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Below is a list of known to be active Haskell web frameworks. Rather than one framework to rule them all, Haskell provides several options. You can view the Web/Deploy page to get an idea of how you might deploy an application written in some of these frameworks.

See also: there are also many inactive web frameworks to draw inspiration from


1 Happstack

Happstack is a Haskell web framework. Happstack is designed so that developers can prototype quickly, deploy painlessly, scale massively, operate reliably, and change easily. It supports GNU/Linux, OS X, FreeBSD, and Windows environments.

License BSD3
Author: Happstack team, HAppS LLC
Maintainer: Happstack team <>
Home page:
Package & repositories Hackage - Darcs

Happstack is a complete web framework. The main component is happstack-server: an integrated HTTP server, routing combinators, fileserving, etc. In addition, a number of packages that used to be coupled to Happstack have now been decoupled from it, but remain promoted and documented for use with Happstack:

  • safecopy: datatype serialization and migration support
  • acid-state: a powerful NoSQL ACID storage system with native support for Haskell types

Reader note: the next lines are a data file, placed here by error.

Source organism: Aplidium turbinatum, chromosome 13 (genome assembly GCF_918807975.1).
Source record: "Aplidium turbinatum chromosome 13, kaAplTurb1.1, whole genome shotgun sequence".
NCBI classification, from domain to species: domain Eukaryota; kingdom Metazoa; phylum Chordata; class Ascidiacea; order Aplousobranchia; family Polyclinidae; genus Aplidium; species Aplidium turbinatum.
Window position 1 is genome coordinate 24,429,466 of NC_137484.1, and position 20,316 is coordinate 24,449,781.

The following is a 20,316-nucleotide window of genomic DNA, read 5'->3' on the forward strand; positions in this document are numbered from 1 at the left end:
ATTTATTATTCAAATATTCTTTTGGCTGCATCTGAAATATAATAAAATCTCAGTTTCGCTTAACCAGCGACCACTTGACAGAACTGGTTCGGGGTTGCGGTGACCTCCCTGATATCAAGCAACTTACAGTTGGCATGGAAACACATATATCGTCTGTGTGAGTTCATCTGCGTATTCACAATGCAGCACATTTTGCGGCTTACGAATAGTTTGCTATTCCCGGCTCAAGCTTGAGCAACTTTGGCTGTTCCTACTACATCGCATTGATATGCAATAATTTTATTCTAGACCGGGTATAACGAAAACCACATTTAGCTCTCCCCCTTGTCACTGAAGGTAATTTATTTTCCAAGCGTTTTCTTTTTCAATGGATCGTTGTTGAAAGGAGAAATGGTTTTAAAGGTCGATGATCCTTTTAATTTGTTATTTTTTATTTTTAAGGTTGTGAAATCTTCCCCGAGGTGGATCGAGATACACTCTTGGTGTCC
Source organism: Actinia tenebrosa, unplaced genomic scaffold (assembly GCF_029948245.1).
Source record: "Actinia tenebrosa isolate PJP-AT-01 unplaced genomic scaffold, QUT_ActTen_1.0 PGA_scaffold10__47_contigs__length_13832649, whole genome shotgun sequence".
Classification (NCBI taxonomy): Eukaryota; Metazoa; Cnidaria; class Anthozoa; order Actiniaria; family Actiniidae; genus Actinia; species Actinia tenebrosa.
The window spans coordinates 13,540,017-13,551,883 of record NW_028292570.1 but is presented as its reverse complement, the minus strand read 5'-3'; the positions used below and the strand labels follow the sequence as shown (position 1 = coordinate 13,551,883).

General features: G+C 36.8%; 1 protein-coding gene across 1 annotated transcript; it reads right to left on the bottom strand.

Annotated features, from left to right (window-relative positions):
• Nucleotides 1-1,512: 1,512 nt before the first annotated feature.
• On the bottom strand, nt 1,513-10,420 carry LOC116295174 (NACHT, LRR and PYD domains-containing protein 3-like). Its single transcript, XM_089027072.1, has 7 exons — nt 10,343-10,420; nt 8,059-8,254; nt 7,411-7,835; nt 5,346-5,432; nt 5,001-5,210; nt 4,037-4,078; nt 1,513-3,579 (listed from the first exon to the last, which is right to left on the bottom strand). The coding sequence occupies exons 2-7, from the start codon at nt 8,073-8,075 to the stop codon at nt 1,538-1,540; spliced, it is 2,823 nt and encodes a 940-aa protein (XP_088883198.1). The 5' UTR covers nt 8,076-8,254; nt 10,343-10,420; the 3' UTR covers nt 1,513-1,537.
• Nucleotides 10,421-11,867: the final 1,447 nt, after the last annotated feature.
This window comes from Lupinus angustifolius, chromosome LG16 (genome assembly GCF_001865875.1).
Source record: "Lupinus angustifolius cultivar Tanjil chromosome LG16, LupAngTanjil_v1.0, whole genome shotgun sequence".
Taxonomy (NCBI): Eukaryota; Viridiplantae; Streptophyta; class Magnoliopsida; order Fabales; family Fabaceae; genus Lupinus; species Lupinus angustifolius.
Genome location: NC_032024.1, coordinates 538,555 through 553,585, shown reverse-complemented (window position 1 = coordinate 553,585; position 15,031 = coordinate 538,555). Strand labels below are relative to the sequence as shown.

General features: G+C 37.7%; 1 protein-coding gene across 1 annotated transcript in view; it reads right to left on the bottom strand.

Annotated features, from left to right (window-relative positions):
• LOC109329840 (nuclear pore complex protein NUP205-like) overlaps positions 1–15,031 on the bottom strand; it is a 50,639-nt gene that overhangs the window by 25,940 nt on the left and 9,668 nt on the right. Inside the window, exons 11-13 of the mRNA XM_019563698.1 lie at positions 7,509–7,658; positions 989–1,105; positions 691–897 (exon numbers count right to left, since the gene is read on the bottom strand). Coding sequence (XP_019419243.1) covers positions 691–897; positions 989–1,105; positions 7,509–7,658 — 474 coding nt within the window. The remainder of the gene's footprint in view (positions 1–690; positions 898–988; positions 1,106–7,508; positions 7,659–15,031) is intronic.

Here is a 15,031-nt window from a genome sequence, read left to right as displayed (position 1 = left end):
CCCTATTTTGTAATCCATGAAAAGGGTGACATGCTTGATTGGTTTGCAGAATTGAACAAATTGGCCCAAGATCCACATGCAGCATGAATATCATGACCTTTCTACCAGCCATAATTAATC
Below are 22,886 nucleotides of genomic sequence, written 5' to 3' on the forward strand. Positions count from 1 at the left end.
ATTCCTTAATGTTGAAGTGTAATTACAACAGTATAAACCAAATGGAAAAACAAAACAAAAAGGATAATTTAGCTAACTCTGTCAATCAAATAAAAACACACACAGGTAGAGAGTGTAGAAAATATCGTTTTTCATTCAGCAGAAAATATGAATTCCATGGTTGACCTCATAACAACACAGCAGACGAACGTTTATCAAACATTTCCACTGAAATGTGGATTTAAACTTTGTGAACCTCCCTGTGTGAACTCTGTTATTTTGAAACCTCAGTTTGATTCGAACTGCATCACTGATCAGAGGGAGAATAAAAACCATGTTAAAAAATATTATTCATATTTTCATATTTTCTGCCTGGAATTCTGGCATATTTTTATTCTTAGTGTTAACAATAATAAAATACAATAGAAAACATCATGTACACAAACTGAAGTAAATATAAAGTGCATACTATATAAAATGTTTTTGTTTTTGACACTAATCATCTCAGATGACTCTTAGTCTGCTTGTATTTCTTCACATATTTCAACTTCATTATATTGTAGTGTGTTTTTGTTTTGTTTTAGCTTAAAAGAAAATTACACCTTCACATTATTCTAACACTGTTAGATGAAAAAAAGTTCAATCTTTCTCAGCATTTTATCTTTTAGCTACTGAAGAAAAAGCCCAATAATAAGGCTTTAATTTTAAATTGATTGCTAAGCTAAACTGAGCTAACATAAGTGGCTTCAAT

It also includes integration with many 3rd party libraries including:

See the Happstack Home Page for more information and to learn how to get support via IRC and mailing lists.

2 Snap

Snap is a web development framework built around an abstraction called snaplets.

Snap is well-documented and has a test suite with a high level of code coverage. It has been used in production for years, and version 1.0 was released in August 2016. As of July 2017, it does not support HTTP/2.

The framework provides:

  • A fast HTTP server library
  • A sensible and clean monad for web programming
  • A simple, yet powerful template system that supports both HTML5 and XML

Snaplets that come with the framework include functionality for templating, authentication and sessions. Additional functionality (including MySQL and PostsgreSQL database access) is provided by third-party snaplets.

License: BSD3
Author: James Sanders, Gregory Collins, Doug Beardsley
Home page:
Package & repositories Hackage - Git

3 Yesod